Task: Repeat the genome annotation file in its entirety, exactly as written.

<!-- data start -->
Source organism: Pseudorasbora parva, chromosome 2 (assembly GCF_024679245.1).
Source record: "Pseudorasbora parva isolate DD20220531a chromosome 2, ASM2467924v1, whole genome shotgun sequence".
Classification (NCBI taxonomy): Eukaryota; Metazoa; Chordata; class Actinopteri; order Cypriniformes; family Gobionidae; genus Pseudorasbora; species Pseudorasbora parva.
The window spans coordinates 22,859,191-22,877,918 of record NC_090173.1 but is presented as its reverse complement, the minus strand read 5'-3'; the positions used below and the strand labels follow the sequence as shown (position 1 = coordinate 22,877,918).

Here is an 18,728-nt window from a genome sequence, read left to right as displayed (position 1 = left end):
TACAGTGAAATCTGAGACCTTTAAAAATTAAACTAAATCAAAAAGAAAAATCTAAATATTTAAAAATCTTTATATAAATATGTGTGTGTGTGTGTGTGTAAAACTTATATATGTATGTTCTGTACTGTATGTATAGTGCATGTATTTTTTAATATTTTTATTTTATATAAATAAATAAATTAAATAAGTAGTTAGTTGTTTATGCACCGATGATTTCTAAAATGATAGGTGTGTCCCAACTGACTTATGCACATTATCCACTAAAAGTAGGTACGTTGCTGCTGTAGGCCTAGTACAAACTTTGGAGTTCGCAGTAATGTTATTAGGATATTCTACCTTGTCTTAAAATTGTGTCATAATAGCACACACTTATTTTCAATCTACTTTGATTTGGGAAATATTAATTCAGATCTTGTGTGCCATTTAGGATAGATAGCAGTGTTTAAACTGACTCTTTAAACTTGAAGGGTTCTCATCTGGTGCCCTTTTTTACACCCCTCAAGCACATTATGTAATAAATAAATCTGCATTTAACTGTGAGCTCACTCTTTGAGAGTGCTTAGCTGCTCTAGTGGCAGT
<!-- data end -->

Source organism: Pseudorasbora parva, chromosome 2 (assembly GCF_024679245.1).
Source record: "Pseudorasbora parva isolate DD20220531a chromosome 2, ASM2467924v1, whole genome shotgun sequence".
Classification (NCBI taxonomy): Eukaryota; Metazoa; Chordata; class Actinopteri; order Cypriniformes; family Gobionidae; genus Pseudorasbora; species Pseudorasbora parva.
The window spans coordinates 22,859,191-22,877,918 of record NC_090173.1 but is presented as its reverse complement, the minus strand read 5'-3'; the positions used below and the strand labels follow the sequence as shown (position 1 = coordinate 22,877,918).

Here is an 18,728-nt window from a genome sequence, read left to right as displayed (position 1 = left end):
TACAGTGAAATCTGAGACCTTTAAAAATTAAACTAAATCAAAAAGAAAAATCTAAATATTTAAAAATCTTTATATAAATATGTGTGTGTGTGTGTGTGTAAAACTTATATATGTATGTTCTGTACTGTATGTATAGTGCATGTATTTTTTAATATTTTTATTTTATATAAATAAATAAATTAAATAAGTAGTTAGTTGTTTATGCACCGATGATTTCTAAAATGATAGGTGTGTCCCAACTGACTTATGCACATTATCCACTAAAAGTAGGTACGTTGCTGCTGTAGGCCTAGTACAAACTTTGGAGTTCGCAGTAATGTTATTAGGATATTCTACCTTGTCTTAAAATTGTGTCATAATAGCACACACTTATTTTCAATCTACTTTGATTTGGGAAATATTAATTCAGATCTTGTGTGCCATTTAGGATAGATAGCAGTGTTTAAACTGACTCTTTAAACTTGAAGGGTTCTCATCTGGTGCCCTTTTTTACACCCCTCAAGCACATTATGTAATAAATAAATCTGCATTTAACTGTGAGCTCACTCTTTGAGAGTGCTTAGCTGCTCTAGTGGCAGT